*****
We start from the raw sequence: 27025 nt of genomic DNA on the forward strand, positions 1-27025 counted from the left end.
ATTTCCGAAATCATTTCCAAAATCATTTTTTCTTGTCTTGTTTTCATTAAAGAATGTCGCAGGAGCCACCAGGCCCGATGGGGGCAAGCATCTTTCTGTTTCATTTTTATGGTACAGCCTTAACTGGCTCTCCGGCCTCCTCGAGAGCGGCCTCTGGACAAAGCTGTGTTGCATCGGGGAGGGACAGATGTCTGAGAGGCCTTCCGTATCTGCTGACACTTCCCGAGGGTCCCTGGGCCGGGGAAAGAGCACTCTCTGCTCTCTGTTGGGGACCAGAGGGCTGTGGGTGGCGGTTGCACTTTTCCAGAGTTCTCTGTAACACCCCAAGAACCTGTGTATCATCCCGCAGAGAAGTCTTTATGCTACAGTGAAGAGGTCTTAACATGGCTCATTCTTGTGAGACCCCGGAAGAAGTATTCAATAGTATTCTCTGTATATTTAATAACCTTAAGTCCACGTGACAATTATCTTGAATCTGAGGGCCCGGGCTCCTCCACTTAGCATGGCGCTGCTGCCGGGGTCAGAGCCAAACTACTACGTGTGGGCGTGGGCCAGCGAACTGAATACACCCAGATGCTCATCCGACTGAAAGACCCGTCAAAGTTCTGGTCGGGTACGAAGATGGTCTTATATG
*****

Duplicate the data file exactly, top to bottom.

We start from the raw sequence: 27025 nt of genomic DNA on the forward strand, positions 1-27025 counted from the left end.
ATTTCCGAAATCATTTCCAAAATCATTTTTTCTTGTCTTGTTTTCATTAAAGAATGTCGCAGGAGCCACCAGGCCCGATGGGGGCAAGCATCTTTCTGTTTCATTTTTATGGTACAGCCTTAACTGGCTCTCCGGCCTCCTCGAGAGCGGCCTCTGGACAAAGCTGTGTTGCATCGGGGAGGGACAGATGTCTGAGAGGCCTTCCGTATCTGCTGACACTTCCCGAGGGTCCCTGGGCCGGGGAAAGAGCACTCTCTGCTCTCTGTTGGGGACCAGAGGGCTGTGGGTGGCGGTTGCACTTTTCCAGAGTTCTCTGTAACACCCCAAGAACCTGTGTATCATCCCGCAGAGAAGTCTTTATGCTACAGTGAAGAGGTCTTAACATGGCTCATTCTTGTGAGACCCCGGAAGAAGTATTCAATAGTATTCTCTGTATATTTAATAACCTTAAGTCCACGTGACAATTATCTTGAATCTGAGGGCCCGGGCTCCTCCACTTAGCATGGCGCTGCTGCCGGGGTCAGAGCCAAACTACTACGTGTGGGCGTGGGCCAGCGAACTGAATACACCCAGATGCTCATCCGACTGAAAGACCCGTCAAAGTTCTGGTCGGGTACGAAGATGGTCTTATATG